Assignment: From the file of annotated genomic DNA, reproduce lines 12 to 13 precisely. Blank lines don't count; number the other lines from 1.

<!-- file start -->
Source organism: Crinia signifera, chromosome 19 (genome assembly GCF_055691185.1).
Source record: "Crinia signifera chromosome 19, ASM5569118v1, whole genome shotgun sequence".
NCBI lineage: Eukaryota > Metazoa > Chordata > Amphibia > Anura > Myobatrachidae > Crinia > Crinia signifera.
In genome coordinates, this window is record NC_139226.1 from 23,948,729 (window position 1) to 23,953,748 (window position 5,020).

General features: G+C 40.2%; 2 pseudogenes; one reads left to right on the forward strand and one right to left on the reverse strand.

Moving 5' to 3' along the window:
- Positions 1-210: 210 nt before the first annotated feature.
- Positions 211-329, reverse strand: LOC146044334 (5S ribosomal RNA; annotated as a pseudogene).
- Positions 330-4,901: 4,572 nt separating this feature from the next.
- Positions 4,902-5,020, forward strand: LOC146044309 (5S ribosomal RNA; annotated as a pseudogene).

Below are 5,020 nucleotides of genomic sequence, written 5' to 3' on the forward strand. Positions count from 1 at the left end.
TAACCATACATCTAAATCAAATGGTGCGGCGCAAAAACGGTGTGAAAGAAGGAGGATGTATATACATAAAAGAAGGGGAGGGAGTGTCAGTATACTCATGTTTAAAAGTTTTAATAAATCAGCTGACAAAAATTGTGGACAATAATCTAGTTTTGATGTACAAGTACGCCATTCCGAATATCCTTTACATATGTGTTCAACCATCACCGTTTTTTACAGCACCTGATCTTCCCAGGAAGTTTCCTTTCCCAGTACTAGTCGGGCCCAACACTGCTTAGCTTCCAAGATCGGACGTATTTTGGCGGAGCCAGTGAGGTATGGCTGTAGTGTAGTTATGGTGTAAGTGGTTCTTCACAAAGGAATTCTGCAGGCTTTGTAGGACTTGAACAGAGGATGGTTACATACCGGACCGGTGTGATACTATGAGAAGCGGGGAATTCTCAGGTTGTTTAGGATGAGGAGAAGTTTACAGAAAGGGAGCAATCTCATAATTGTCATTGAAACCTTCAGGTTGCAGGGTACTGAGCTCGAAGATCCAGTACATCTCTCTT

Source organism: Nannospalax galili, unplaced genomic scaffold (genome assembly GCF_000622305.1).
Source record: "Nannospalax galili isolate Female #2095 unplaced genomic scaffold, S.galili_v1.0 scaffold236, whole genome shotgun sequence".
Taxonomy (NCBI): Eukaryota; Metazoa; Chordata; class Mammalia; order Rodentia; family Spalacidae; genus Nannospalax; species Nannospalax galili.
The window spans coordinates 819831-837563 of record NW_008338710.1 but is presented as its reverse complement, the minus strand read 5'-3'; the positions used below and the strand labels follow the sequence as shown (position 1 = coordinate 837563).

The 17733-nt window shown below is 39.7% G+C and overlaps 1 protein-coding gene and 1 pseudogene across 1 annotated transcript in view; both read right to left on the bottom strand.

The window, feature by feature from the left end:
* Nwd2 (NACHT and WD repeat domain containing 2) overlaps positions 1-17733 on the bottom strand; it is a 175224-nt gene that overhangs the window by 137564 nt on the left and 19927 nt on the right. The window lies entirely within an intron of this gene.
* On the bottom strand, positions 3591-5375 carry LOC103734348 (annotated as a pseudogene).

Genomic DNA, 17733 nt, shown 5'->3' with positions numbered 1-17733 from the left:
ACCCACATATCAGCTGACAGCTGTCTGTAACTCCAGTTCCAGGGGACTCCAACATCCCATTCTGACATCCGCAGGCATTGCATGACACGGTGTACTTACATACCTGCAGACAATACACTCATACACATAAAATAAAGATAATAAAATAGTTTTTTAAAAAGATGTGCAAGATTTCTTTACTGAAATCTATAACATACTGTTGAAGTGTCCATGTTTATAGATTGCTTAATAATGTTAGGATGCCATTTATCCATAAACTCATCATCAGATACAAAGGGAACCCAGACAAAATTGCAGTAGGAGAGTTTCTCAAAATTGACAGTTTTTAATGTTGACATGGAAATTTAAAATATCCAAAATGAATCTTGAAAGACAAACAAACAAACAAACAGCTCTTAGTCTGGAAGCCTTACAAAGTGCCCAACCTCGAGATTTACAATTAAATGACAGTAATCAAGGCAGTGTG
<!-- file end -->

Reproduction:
TAACCATACATCTAAATCAAATGGTGCGGCGCAAAAACGGTGTGAAAGAAGGAGGATGTATATACATAAAAGAAGGGGAGGGAGTGTCAGTATACTCATGTTTAAAAGTTTTAATAAATCAGCTGACAAAAATTGTGGACAATAATCTAGTTTTGATGTACAAGTACGCCATTCCGAATATCCTTTACATATGTGTTCAACCATCACCGTTTTTTACAGCACCTGATCTTCCCAGGAAGTTTCCTTTCCCAGTACTAGTCGGGCCCAACACTGCTTAGCTTCCAAGATCGGACGTATTTTGGCGGAGCCAGTGAGGTATGGCTGTAGTGTAGTTATGGTGTAAGTGGTTCTTCACAAAGGAATTCTGCAGGCTTTGTAGGACTTGAACAGAGGATGGTTACATACCGGACCGGTGTGATACTATGAGAAGCGGGGAATTCTCAGGTTGTTTAGGATGAGGAGAAGTTTACAGAAAGGGAGCAATCTCATAATTGTCATTGAAACCTTCAGGTTGCAGGGTACTGAGCTCGAAGATCCAGTACATCTCTCTT

Source organism: Nannospalax galili, unplaced genomic scaffold (genome assembly GCF_000622305.1).